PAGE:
Such A Drama Queen…

                                                    ASMITA: 25 years of a theatre movement

♦ Malini Nair

If protests, bans and threats are indicative of how effective a play is, Asmita has had a really good run. Ambedkar Aur Gandhi, which relives the famous debate on caste between the two leaders, has faced angry mobs in Kapurthala.

Mr. Jinnah was banned in Delhi (the actors later staged it outside a neighboring police station). Its latest Hindu Code Bill deals with the historic squabbling over legislation to strengthen women’s rights. Next up is Gandhi@Godse.com that imagines a conversation between the leader and his assassin.

In the 25 years of its existence, the Delhi-based theatre group has never once done a play that is a pure money-spinner. Can we describe Asmita as an amateur group? Founder Arvind Gaur bristles at the use of the word ‘amateur’. No, he says, the actors are in it for life, for livelihoods. But it isn’t professional either because the cause comes first on Asmita’s agenda.

If it isn’t social or political, it isn’t Asmita. From caste to gender, acid attacks to riots, there are few issues it hasn’t shone the stage lights on. But Gaur is equally categorical that it isn’t just theatre of isms, but pure theatre, only done with a conscience. The nukkad or the proscenium, every stage gets the same reverence.

When I meet them, the senior core of the group is busy rehearsing Final Solutions, Mahesh Dattani’s courageous play on communal violence, at an adda in a frenetic corner of East Delhi.

The play is part of the group’s silver anniversary celebrations. The troupe’s dedication is evident.

Delhi’s June heat is beyond oppressive but the actors and trainees—about 150 of them—gathered at Friends Public School in Shakarpur seem impervious to it.

Artistes’ nursery

Asmita has evolved as a rather distinct theatre body in Delhi. It is more than a performing group; it is a drama school that sprawls across the city, its workshops doubling up as nurseries and laboratories for future artistes.

So, even if there are 50 or 60 people who may feature in a large production, there are at least 350 others who are being trained for their big debut and meanwhile get to do small street plays or backstage work.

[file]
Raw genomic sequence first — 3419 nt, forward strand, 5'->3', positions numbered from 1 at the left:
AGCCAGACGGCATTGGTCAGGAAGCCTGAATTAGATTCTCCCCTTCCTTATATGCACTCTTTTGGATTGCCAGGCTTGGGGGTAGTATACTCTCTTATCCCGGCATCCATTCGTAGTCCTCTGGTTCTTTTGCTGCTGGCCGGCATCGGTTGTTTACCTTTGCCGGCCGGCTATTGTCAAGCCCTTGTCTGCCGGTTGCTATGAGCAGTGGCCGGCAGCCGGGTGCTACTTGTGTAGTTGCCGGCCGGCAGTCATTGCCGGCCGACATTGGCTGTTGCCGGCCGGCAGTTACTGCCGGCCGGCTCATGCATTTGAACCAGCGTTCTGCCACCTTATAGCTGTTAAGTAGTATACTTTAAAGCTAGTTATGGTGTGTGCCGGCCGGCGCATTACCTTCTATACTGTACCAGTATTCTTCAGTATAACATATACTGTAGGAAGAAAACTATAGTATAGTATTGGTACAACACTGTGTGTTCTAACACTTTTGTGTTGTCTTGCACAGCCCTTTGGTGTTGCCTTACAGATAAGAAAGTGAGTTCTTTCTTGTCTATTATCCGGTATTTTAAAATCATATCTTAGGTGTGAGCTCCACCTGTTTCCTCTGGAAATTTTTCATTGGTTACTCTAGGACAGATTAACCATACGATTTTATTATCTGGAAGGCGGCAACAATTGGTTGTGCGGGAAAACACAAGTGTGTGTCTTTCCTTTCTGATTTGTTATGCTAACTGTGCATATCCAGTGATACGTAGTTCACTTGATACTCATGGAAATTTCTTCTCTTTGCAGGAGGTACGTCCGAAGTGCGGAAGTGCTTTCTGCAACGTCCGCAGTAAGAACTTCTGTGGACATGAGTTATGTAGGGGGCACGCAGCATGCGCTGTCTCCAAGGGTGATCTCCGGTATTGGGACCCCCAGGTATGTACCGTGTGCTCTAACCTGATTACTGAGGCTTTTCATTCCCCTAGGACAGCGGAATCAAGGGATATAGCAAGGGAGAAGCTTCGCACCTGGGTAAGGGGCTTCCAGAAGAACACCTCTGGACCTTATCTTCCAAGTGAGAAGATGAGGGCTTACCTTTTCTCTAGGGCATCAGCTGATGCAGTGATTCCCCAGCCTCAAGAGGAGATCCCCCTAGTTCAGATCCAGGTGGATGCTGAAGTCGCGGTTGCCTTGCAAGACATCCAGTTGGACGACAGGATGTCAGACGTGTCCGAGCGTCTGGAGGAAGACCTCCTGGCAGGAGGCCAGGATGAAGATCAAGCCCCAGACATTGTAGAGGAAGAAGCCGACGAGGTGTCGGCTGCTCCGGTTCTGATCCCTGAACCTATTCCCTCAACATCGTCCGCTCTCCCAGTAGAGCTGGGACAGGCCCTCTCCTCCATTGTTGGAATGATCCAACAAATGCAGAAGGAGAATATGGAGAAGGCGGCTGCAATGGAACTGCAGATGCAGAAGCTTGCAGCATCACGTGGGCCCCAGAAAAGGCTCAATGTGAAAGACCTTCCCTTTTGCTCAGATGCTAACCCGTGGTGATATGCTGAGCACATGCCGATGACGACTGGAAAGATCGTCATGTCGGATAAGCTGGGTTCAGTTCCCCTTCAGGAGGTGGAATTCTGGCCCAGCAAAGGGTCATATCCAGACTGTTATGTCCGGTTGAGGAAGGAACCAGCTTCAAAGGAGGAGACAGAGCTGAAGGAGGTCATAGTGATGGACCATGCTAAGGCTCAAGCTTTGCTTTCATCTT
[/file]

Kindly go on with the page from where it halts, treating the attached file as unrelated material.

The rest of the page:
Hardly surprising then that some of the finest actors in Bollywood today—including Deepak Dobriyal, Tillotama Shome and Kangana Ranaut—are products of the Asmita crucible. They aren’t your average stars who fit the mould, Gaur points out. “Kangana has defied accepted norms about actors and acting. She always had that fire in her,” he says.

Social and political awareness is a must for every Asmita trainee and actor, even if they are headed for cinema.

You have to learn, read, research, discover the world before you take the stage. Some of the group’s best known plays have taken contemporary issues head-on.

Staged over a thousand times, Court Martial by Swadesh Deepak is centred around caste, crime and authority. Final Solutions, is another favourite, as is Premchand satire Moteram Ka Satyagrah, adapted for stage by Habib Tanvir and Safdar Hashmi.

The thought of running into a wall of angry responses doesn’t bother the group, which believes in having a dialogue with everyone, including the haters. After every single play, the group has a charcha session with its audiences. “We say don’t yell, talk. Let us discuss, argue. And we find that most times people respond,” says Gaur. “It is keeping quiet that is dangerous. Final Solutions, for instance, says let’s forget some of the history we hold against each other. Move on.”

Asmita has been a part of various protest movements. It was one face of the public outrage after the Delhi gang rape of 2012. The anti-corruption movement that later led to the formation of the Aam Aadmi Party was also backed by Asmita’s street plays. The youngsters who participate in the group’s plays say they will have it no other way.

Believe, to act

Susan Brar, the young actor who plays the lead in Final Solutions, talks of being educated by the theatre experience. Rahul Khanna, popular name in the school circuit for training children, says he was planning a career as a filmstar when he walked into an Asmita workshop. He didn’t leave.

“Our methodology for training children in theatre is unmatched,” he says. “We say there is an actor in every child, each should be able to write, direct and act in a play.”

Much of the theatre action at Friends Public School starts after 5 p.m. and goes on till 11 p.m. or later. And it is not unusual to find people from all walks of life sign up. Ishvak Singh is a young architect, who says he was inspired by Jerzy Grotowski’s Poor Theatre concept and found that Asmita’s real, powerful and minimally staged plays come closest to his ideal. “You have to believe, or there is no theatre,” he says.

Courtesy: The Hindu, July 1,2017   

Posted Date:

July 5, 2017 12:54 pm

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